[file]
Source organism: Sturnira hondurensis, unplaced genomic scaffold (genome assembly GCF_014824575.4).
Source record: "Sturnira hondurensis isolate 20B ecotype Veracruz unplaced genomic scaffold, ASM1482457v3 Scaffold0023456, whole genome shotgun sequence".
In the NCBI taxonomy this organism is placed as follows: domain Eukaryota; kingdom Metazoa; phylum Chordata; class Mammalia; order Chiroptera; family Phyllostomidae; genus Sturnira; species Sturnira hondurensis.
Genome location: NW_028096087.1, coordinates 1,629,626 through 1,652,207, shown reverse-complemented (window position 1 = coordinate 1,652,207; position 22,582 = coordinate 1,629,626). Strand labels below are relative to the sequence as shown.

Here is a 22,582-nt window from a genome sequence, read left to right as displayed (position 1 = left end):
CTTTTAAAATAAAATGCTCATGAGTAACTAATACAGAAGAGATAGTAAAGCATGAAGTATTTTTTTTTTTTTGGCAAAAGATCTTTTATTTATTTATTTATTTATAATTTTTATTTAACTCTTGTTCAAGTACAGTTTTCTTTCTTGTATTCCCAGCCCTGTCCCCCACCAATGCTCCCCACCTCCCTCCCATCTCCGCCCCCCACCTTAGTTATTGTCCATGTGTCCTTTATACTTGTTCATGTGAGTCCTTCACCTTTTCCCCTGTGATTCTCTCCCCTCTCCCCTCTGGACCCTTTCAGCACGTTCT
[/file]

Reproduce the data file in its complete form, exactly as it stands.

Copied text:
Source organism: Sturnira hondurensis, unplaced genomic scaffold (genome assembly GCF_014824575.4).
Source record: "Sturnira hondurensis isolate 20B ecotype Veracruz unplaced genomic scaffold, ASM1482457v3 Scaffold0023456, whole genome shotgun sequence".
In the NCBI taxonomy this organism is placed as follows: domain Eukaryota; kingdom Metazoa; phylum Chordata; class Mammalia; order Chiroptera; family Phyllostomidae; genus Sturnira; species Sturnira hondurensis.
Genome location: NW_028096087.1, coordinates 1,629,626 through 1,652,207, shown reverse-complemented (window position 1 = coordinate 1,652,207; position 22,582 = coordinate 1,629,626). Strand labels below are relative to the sequence as shown.

Here is a 22,582-nt window from a genome sequence, read left to right as displayed (position 1 = left end):
CTTTTAAAATAAAATGCTCATGAGTAACTAATACAGAAGAGATAGTAAAGCATGAAGTATTTTTTTTTTTTTGGCAAAAGATCTTTTATTTATTTATTTATTTATAATTTTTATTTAACTCTTGTTCAAGTACAGTTTTCTTTCTTGTATTCCCAGCCCTGTCCCCCACCAATGCTCCCCACCTCCCTCCCATCTCCGCCCCCCACCTTAGTTATTGTCCATGTGTCCTTTATACTTGTTCATGTGAGTCCTTCACCTTTTCCCCTGTGATTCTCTCCCCTCTCCCCTCTGGACCCTTTCAGCACGTTCT